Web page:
Commentary with writer Stephen Volk, producer Ruth Baumgarten, and director Lesley Manning begins with a last-minute edition requested by BBC. Some of the details include the challenges faced from the production with using pre-recorded footage on a New Stage that at the time was a set up for Live Footage, the various techniques that they used to make some of the video footage “scarier”, how they had to balance the “codification” between horror films and reality tv, the huge amount of work that they did to create the “pastiche” that felt real when it came to the camera work, music, video graphics, editing, how they could not use BBC facilities, how they cast real life behind the scenes crew that were willing to be actors – and how few from the BBC were willing to do so, how Volk approached writing roles that don’t sound like actors but approaching realism, how they honestly thought the production would not fool anyone – much to their surprise it was quite the opposite, how the project was developed originally as a six-episode series and how that transitioned to what it became, what drew Manning to the project, the themes of young girls being victims of poltergeists and other horror entities, and much more. Volk, Baumgarten, and Manning provide an essential, highly informative, very technical commentary track. The discussion is the kind that any future filmmakers would do good by listening to this track as it gives some truly great insight into “found footage” or as I like to call it faux-docs.
Do You Believe in Ghosts? (48:14) – is an all-new making-of documentary filmed for the 30th-anniversary ofGhostwatch and the phenomenon post-broadcast. The documentary covers the inception, pre-production, production, and release of what was at the time a “Special” on BBC One that turned out to be an elaborate bit of filmed scary theatre and the fallout, and more importantly the relevance and how this affected the horror genre. Seven years before Blair Witch Project became a thing. The documentary features everything you could possibly want to know about the making and behind-the-scenes of this ingenious piece of filmmaking. Part of the wonderful part of the making-of is how much they get into not just how things were achieved but the fallout after the show – it was very reminiscent of Welles’ War of the Worlds Radio Broadcast sixty years prior, and of course how highly influential Ghostwatch was on film and specifically horror. Featuring interviews from the remaining cast and crew writer Stephen Volk, producer Ruth Baumgarten, director Lesley Manning, “actors” Sarah Greene, Gillian Bevan, filmmakers Robert Savage & Jed Shepherd (who directed & produced – respectively – the similar themed Host ).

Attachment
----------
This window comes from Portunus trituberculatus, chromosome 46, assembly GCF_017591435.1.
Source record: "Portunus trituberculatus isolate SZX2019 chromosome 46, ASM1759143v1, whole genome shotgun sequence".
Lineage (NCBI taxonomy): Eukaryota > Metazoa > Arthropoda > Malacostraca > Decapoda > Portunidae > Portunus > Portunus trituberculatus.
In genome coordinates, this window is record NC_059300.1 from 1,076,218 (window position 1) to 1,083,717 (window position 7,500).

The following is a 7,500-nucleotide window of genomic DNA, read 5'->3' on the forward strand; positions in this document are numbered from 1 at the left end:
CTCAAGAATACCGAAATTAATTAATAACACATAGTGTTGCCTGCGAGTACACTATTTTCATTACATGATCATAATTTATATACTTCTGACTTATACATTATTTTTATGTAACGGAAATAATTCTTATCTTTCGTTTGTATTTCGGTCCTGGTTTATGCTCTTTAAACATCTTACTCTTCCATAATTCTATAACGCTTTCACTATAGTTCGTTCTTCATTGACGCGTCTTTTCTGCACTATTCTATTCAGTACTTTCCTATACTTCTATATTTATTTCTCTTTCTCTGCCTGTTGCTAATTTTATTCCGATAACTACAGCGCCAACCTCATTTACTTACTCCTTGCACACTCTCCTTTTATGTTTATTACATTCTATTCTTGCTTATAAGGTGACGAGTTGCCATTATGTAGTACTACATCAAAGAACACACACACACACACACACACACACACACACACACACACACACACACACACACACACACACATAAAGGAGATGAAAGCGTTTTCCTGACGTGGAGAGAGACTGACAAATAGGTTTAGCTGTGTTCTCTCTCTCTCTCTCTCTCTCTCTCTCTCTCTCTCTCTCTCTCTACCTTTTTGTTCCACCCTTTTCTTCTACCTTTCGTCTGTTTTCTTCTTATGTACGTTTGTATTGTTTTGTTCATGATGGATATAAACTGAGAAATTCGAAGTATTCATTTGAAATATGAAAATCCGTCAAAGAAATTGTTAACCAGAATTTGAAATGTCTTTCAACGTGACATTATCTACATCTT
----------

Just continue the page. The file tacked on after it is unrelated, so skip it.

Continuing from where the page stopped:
Shooting Reality (7:36) – an all-new featurette created by the director of Ghostwatch Lesley Manning. This brilliant visual essay where Manning discusses – along with visual accompaniment – how she blocks out scripts and creates notes for herself on what was a very complex assignment, the various ephemera created, and lastly some of the letters she got following the broadcast of her film.
The Final Thought
Horror Fan. Non-Horror Fan. Ghostwatch needs to be seen by film fans in general. 101 Films have given the film the best foot forward with great extras and a beautiful transfer. Highest recommendations!!!